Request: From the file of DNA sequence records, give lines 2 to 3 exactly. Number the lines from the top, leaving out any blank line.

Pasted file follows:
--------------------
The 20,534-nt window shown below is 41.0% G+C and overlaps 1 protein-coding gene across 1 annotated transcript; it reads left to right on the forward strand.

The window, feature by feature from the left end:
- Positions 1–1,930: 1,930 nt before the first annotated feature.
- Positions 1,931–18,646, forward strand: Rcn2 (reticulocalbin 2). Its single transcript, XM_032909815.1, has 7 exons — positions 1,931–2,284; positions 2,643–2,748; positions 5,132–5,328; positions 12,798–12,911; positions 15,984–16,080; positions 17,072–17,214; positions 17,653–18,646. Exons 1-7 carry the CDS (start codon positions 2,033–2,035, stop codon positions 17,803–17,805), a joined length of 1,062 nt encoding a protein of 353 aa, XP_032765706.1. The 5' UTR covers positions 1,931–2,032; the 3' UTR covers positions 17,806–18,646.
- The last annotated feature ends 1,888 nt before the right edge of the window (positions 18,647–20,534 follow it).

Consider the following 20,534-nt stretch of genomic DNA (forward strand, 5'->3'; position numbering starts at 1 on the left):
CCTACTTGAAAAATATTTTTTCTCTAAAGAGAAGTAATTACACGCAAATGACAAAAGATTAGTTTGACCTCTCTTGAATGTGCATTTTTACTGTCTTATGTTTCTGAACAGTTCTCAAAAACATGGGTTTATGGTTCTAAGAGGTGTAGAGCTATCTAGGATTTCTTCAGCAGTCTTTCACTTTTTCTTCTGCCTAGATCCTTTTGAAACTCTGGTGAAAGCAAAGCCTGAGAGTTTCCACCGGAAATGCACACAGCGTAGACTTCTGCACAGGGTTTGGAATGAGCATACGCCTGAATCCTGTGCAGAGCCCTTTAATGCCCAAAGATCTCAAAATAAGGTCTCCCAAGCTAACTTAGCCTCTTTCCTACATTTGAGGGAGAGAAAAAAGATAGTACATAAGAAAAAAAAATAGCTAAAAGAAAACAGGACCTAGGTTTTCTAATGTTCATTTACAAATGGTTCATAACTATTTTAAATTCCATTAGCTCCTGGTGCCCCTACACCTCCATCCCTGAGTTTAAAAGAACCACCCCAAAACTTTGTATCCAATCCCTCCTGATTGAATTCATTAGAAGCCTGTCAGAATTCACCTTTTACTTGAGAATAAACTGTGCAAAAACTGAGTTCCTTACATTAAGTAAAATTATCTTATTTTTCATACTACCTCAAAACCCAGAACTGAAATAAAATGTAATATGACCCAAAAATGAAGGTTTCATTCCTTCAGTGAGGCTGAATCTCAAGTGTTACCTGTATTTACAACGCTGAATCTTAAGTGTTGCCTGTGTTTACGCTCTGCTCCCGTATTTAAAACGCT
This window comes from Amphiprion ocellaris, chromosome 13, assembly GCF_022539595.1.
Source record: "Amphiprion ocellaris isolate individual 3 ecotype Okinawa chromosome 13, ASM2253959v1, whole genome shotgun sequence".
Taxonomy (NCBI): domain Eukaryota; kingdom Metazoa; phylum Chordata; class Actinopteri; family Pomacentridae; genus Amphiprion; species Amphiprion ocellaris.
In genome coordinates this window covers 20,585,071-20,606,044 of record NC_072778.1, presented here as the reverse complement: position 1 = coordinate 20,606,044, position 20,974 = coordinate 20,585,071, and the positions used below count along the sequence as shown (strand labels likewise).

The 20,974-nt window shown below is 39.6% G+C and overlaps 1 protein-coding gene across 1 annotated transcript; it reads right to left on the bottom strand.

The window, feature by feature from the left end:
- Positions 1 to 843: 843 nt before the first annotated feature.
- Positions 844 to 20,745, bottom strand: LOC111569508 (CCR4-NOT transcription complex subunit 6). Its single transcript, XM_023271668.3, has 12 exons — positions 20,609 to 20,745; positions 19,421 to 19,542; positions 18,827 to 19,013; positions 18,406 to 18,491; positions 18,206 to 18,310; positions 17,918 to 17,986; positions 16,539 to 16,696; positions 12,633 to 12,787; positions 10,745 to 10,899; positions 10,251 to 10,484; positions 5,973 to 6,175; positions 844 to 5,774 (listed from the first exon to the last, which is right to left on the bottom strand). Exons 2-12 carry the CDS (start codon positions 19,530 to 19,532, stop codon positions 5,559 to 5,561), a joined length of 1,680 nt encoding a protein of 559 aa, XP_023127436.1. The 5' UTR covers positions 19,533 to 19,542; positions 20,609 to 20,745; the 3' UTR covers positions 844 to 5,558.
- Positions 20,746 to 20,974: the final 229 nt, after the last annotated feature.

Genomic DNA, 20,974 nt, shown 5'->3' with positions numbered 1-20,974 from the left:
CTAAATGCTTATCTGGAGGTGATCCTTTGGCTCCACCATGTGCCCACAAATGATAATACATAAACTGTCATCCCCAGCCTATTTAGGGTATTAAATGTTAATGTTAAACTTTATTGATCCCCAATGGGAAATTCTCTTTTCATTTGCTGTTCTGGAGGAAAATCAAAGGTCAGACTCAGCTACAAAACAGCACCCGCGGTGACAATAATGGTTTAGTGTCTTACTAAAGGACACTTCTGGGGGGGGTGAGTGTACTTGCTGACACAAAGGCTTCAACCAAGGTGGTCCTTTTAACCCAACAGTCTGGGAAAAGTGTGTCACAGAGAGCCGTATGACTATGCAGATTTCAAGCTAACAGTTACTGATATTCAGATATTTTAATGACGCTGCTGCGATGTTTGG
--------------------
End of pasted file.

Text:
The window, feature by feature from the left end:
- Positions 1–1,930: 1,930 nt before the first annotated feature.